Writing numbers

Write all numbers 10 and over as numerals, up to 999,999.

Write numbers zero to nine as words unless they are technical or precise, such as dates, figure or table titles, or relate directly to the statistics being presented.

On the one hand…
This is the most effective of the two measures…
7 March 2017
Figure 1

Where a range crosses the 10 boundary, use numerals.

9 to 12 respondents, not nine to 12 respondents

Write out rankings first to ninth, then use numerals. Don’t use superscript for “st”, “nd”, “rd” and “th”.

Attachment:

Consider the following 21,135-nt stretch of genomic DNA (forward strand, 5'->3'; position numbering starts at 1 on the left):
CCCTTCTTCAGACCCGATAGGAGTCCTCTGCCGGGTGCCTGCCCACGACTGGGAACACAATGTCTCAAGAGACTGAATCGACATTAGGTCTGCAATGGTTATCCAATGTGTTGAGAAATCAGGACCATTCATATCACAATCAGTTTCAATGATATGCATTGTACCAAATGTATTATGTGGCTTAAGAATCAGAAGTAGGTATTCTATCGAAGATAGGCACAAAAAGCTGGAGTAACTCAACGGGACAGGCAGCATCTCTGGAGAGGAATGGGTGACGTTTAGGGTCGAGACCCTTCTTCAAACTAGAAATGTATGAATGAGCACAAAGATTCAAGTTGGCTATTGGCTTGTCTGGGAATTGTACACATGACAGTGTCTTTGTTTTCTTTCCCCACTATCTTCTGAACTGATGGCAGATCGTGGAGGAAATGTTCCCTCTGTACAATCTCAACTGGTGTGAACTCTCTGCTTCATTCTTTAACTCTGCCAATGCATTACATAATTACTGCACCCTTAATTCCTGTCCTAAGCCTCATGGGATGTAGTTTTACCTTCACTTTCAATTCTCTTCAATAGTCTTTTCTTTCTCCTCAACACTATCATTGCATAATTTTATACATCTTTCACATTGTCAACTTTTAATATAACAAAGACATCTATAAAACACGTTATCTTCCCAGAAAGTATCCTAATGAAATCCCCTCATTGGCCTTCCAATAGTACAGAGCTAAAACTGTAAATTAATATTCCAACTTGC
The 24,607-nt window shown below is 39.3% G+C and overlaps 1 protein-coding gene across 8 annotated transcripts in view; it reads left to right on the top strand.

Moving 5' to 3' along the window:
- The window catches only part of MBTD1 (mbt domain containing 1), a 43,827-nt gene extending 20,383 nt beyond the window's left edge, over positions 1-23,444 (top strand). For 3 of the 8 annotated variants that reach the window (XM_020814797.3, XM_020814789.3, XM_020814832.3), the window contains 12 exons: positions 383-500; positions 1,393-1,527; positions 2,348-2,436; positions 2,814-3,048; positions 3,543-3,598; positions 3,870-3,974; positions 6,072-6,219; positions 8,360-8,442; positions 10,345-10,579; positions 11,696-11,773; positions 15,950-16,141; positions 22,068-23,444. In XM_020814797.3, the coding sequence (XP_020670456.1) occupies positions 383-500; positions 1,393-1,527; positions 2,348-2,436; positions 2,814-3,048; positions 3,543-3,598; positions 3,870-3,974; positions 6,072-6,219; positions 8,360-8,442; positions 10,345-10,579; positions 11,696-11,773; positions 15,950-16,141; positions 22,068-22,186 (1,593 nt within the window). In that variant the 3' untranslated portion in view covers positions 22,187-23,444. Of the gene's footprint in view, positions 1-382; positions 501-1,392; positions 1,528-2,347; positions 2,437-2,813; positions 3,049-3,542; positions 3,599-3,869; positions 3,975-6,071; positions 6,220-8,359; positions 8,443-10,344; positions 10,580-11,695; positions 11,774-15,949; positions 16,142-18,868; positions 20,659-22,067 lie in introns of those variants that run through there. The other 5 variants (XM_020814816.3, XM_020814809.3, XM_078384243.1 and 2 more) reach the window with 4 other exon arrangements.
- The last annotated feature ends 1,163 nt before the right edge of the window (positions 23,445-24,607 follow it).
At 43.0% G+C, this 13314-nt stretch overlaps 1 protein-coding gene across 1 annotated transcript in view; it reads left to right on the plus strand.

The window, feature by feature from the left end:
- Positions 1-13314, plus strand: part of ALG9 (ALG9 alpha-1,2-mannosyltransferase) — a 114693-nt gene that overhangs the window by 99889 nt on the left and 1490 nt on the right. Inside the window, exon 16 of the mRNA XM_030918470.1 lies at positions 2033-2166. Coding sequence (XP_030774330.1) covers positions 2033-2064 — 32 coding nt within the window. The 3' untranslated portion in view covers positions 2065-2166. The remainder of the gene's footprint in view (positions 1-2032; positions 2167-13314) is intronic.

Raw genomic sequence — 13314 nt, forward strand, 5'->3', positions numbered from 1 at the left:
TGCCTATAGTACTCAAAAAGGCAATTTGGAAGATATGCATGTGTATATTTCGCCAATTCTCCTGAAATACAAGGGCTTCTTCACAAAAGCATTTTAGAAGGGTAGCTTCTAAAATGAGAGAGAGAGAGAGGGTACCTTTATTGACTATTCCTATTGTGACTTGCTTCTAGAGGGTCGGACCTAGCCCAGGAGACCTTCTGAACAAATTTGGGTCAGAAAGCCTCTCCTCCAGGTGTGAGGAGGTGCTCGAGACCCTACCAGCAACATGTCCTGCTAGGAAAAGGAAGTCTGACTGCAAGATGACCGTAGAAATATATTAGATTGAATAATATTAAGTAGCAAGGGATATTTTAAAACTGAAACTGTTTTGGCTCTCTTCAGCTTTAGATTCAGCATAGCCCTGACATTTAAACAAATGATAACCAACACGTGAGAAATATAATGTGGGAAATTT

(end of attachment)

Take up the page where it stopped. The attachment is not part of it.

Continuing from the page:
A sequence of numbers should use the same format for both, which should follow the higher number.

6th out of 12

Don’t use abbreviations of “numbers”, such as “no” or “nos”. They can be read incorrectly.

Use commas after every three decimal places in numbers of four digits or more, and never spaces. Years should have no punctuation.


Avoid writing sets of numbers together.

In 1961 just over 2,500 births were recorded


In 1961 2,543 births were recorded

Use a 0 where there’s no digit before the decimal point in a number.


Don’t start a sentence with a numeral. Rearrange the sentence accordingly.

The number of people who drive a car is 52.4 million


52.4 million people drive a car

Don’t use a hyphen to indicate a range of numbers, separate with “to”.

Around 15 to 20 people attended the event.